India, Pak must work on ‘hard’ issues

India, Pak must work on ‘hard’ issues

By Maleeha Lodhi | 12 January, 2013
India Pakistan experts-level dialogue on 27-28 December 2012.
Ultimately, the success of the peace process will depend on this.

Last month's talks between Pakistan and India on conventional and nuclear confidence building measures lived up to the low expectations both sides attached to the meeting. This was apparent from the anodyne statement issued in New Delhi after the experts-level dialogue on 27-28 December 2012 held under the agenda item Peace and Security — one of the eight issues in the composite dialogue.

Since the bilateral dialogue resumed over two years ago there has been no movement on "hard" issues and disputes, even as progress has been made in the "soft" areas of trade and people-to-people contacts.

This raises a number of questions. Can a positive economic trajectory in relations be sustained without any movement on "hard" issues? If contentious issues are left unaddressed will this not risk a reversal in the normalisation process?

The sixth and seventh round of talks on conventional and nuclear Continental Ballistic Missiles (CBMs) respectively indicated the continuing difficulties of making progress in the security area on issues aimed at escalation avoidance and conflict prevention. The talks largely mimicked the last round of December 2011. The previous meeting did however yield a modest outcome — agreement to extend the 2007 accord on "Reducing the Risk from Accidents Relating to Nuclear Weapons" for another five years. This round produced nothing.

This does not mean any shortage of proposals that were deliberated. On nuclear issues, the Indian side has been keen to exhaust what it sees as unfinished aspects of the 1999 Lahore process. But Islamabad's preference has been to press for more comprehensive conventional and nuclear restraint measures.

The New Delhi round saw the two delegations reiterate these differing areas of emphasis. There was more conversation than convergence on how to move forward. While the importance of exchanges that help both sides better understand each other's strategic thinking should not be minimised, this sets too modest a goal.

The New Delhi talks took up a broad menu of conventional CBM proposals. The most edifying discussions were on a measure that has worked well for nearly a decade: the 2003 ceasefire on the Line of Control in Kashmir. Given mutual complaints about its post-2008 observance the talks produced a consensus on checking future violations by both sides. This has added importance in the wake of last week's exchange of fire in the Haji Pir sector. There was no movement on the proposal relating to notification of military exercises. Pakistan has long seen the existing CBM as setting too high a bar on military movements. To mitigate the risks of escalation from India's new proactive military doctrines Islamabad wants this CBM to extend to smaller sized military exercises near the border. This elicited no agreement. For their part, Indian officials retabled the proposal for exchange of visits between defence institutions of both countries. Islamabad demurred on this.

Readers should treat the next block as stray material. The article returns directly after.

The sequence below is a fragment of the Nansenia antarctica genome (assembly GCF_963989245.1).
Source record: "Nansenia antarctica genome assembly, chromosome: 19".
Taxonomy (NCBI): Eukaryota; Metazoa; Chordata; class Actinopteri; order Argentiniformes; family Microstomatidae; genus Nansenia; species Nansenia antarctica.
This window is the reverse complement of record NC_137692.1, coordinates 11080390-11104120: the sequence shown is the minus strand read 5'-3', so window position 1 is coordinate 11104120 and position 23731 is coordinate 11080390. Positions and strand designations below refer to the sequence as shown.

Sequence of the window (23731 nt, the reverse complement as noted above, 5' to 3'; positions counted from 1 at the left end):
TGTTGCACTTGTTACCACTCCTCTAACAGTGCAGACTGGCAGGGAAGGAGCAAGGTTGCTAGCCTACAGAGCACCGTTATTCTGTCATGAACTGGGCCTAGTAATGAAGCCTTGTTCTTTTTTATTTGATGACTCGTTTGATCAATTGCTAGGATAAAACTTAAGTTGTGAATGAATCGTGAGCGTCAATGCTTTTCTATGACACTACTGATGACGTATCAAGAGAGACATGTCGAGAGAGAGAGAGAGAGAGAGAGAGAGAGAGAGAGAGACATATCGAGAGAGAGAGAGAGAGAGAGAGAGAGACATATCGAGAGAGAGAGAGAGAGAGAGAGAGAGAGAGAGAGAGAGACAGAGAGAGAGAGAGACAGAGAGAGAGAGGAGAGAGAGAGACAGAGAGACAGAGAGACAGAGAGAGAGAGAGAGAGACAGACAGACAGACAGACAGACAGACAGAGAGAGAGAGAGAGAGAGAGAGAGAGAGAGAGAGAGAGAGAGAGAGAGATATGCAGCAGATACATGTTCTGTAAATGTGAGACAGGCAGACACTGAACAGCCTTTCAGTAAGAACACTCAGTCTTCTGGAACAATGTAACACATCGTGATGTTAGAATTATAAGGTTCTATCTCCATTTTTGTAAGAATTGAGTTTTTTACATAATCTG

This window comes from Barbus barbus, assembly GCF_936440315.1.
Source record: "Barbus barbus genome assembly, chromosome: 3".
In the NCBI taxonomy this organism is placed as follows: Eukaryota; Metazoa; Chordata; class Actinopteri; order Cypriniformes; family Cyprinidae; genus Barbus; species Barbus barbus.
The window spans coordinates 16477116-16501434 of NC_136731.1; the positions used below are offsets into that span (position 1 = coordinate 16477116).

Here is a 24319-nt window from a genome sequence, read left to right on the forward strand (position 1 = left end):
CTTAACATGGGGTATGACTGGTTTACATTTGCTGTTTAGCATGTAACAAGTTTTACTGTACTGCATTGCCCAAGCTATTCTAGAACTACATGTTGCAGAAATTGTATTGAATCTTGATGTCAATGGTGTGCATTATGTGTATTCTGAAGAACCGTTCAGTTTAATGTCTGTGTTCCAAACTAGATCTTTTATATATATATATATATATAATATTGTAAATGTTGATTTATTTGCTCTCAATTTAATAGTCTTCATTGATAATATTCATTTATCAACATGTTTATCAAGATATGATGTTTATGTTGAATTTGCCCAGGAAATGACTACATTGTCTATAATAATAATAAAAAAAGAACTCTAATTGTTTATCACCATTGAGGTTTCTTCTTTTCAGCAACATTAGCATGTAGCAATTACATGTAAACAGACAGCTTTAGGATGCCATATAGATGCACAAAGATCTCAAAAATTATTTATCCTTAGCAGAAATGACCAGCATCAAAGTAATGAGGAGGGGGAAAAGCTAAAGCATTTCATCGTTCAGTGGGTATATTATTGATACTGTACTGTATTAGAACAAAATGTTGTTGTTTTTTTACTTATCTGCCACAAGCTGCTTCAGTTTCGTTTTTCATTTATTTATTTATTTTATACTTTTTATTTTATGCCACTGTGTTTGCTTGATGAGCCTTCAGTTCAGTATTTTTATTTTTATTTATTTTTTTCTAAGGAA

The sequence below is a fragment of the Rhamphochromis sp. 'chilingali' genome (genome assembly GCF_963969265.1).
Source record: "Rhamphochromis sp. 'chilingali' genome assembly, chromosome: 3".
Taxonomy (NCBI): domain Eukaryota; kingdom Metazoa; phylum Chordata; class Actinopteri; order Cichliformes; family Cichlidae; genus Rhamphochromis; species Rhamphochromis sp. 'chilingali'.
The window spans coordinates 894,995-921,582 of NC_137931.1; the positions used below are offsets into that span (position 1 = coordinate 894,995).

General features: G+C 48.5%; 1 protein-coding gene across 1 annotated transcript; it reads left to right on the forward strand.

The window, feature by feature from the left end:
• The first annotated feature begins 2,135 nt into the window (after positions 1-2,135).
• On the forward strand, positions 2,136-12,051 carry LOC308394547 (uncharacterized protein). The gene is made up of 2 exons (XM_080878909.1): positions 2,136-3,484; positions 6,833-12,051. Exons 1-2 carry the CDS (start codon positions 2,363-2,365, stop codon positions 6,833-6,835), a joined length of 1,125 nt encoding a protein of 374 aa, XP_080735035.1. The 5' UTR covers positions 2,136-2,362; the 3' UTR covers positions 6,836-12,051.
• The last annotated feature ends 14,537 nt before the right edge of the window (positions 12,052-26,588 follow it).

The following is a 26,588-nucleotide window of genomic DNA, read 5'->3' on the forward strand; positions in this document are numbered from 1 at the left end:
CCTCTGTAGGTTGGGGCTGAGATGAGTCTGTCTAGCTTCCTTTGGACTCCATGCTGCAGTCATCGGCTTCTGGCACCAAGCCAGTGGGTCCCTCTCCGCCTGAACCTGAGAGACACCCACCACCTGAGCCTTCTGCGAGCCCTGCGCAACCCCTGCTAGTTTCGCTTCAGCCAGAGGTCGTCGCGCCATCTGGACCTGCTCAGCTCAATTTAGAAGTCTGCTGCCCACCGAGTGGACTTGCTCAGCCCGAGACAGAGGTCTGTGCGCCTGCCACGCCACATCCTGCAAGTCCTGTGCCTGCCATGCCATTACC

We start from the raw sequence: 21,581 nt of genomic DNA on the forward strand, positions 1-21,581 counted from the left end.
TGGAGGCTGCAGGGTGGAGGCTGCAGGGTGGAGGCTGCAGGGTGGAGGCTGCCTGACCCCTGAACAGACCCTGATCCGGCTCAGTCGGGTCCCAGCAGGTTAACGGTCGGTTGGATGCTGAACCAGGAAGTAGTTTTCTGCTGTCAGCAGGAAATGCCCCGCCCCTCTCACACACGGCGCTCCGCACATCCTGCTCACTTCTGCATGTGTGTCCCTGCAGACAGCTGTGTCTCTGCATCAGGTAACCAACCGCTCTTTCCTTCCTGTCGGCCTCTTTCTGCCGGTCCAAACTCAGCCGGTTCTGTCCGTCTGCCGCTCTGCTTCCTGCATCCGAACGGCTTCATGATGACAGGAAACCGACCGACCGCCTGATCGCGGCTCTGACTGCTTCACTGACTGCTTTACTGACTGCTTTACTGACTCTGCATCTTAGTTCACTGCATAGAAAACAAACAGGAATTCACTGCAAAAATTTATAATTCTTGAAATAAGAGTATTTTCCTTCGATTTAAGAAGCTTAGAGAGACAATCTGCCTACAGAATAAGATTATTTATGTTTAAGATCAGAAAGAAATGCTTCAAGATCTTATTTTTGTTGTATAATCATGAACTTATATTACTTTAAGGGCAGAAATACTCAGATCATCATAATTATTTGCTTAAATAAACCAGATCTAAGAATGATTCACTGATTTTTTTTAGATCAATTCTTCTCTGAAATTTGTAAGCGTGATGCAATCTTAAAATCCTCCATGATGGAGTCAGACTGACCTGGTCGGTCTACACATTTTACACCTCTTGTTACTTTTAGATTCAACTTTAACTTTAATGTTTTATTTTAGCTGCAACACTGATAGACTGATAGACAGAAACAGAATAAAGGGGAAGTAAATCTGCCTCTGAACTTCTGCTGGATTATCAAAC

The nuclear dialogue also broke no new ground. To Pakistan's proposal for a Strategic Restraint Regime, Indian officials reiterated their well-known position — rejecting any linkage between nuclear and conventional military issues. Pakistani officials called for the three "unexceptionable" elements of this interlocking concept — conventional military balance, nuclear restraint and resolution of disputes — to be fleshed out in future discussions. This was met by the Indian insistence that its defence strategy went beyond Pakistan — an indirect reference to China. When Pakistani officials pointed that over 70% of India's military assets were deployed against Pakistan, this evoked emphatic Indian denials.

Pakistan's proposal on non-deployment of anti-ballistic missiles as a means to preserve deterrence stability got no traction. The Indian emphasis was on discussing nuclear doctrines as stipulated in the 1999 Lahore Declaration. They were also eager to implement another provision of the MOU signed in 1999 — bilateral consultations on the sidelines of multilateral disarmament negotiations. Pakistani officials said there was no need to formalise what took place as a matter of course at these forums. Discussion of nuclear issues on the international agenda, chiefly the Fissile Material Cut Off Treaty (FMCT), laid bare another gap. Indian officials reasserted support for early commencement of FMCT negotiations. The Pakistani side said that as currently envisaged, the treaty was discriminatory and would freeze the regional imbalance to Pakistan's permanent strategic disadvantage. Despite these differences it is important for both countries to continue the endeavour to achieve meaningful CBMs. Ultimately the success of the peace process will depend on their ability to deal with issues that lie at the heart of their divergences.

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